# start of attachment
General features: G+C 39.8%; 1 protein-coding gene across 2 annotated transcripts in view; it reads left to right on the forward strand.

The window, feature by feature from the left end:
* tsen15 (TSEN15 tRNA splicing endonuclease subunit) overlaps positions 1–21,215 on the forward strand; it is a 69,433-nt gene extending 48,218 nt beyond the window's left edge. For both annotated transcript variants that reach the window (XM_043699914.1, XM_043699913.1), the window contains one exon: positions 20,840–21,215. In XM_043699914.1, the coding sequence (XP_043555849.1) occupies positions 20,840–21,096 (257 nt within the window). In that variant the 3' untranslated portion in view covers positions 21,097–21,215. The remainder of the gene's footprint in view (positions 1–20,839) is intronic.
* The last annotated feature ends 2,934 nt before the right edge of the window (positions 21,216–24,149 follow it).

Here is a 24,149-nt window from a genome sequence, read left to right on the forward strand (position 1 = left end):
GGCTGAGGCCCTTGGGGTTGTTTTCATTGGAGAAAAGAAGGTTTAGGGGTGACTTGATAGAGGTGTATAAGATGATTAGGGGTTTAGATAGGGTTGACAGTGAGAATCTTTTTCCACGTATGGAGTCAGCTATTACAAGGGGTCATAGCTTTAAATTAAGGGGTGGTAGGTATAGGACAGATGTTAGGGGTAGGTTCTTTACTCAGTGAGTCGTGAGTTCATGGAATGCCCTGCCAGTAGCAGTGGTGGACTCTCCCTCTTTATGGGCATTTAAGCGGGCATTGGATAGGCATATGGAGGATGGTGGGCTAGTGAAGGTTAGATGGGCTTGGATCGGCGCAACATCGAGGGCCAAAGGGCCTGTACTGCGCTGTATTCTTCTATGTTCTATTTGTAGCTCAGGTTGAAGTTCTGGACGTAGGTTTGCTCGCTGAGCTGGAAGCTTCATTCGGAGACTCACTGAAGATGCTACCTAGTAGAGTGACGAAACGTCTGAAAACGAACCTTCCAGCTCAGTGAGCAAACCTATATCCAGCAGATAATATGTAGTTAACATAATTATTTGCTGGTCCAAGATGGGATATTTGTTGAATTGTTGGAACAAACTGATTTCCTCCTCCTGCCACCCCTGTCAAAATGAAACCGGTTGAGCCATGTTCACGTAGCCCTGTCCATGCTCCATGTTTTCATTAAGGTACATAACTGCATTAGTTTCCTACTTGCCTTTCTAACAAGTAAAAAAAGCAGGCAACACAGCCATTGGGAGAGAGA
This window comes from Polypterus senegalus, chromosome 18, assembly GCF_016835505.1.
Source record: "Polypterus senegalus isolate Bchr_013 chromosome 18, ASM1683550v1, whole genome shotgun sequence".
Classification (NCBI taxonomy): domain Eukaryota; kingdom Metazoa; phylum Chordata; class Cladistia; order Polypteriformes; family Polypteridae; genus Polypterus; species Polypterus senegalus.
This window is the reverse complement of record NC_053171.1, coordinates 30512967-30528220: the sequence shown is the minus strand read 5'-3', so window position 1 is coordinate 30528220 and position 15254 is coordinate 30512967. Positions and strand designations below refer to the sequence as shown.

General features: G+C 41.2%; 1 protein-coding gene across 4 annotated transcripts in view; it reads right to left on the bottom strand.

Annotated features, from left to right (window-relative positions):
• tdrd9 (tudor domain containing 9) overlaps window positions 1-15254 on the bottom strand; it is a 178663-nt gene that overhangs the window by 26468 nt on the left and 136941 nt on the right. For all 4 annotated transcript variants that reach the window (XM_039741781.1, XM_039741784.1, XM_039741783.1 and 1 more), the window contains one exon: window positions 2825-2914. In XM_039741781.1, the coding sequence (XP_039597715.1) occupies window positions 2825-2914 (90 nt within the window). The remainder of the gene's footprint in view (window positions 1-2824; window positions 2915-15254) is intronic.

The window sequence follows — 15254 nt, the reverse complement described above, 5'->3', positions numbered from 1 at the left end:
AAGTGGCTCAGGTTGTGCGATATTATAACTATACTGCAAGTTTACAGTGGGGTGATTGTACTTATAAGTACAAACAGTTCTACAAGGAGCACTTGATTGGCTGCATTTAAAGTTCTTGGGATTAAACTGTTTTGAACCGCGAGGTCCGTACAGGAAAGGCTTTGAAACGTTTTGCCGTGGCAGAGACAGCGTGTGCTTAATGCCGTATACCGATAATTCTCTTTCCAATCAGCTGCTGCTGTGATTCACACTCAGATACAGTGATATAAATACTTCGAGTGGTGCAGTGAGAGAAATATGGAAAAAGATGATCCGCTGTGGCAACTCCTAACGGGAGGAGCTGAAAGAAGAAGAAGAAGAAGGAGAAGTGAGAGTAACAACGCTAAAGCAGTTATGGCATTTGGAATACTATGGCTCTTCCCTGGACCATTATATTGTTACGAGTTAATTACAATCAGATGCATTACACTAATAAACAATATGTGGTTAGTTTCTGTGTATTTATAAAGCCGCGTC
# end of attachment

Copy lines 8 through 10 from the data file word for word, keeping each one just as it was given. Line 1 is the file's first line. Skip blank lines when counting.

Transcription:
Source record: "Polypterus senegalus isolate Bchr_013 chromosome 18, ASM1683550v1, whole genome shotgun sequence".
Classification (NCBI taxonomy): domain Eukaryota; kingdom Metazoa; phylum Chordata; class Cladistia; order Polypteriformes; family Polypteridae; genus Polypterus; species Polypterus senegalus.
This window is the reverse complement of record NC_053171.1, coordinates 30512967-30528220: the sequence shown is the minus strand read 5'-3', so window position 1 is coordinate 30528220 and position 15254 is coordinate 30512967. Positions and strand designations below refer to the sequence as shown.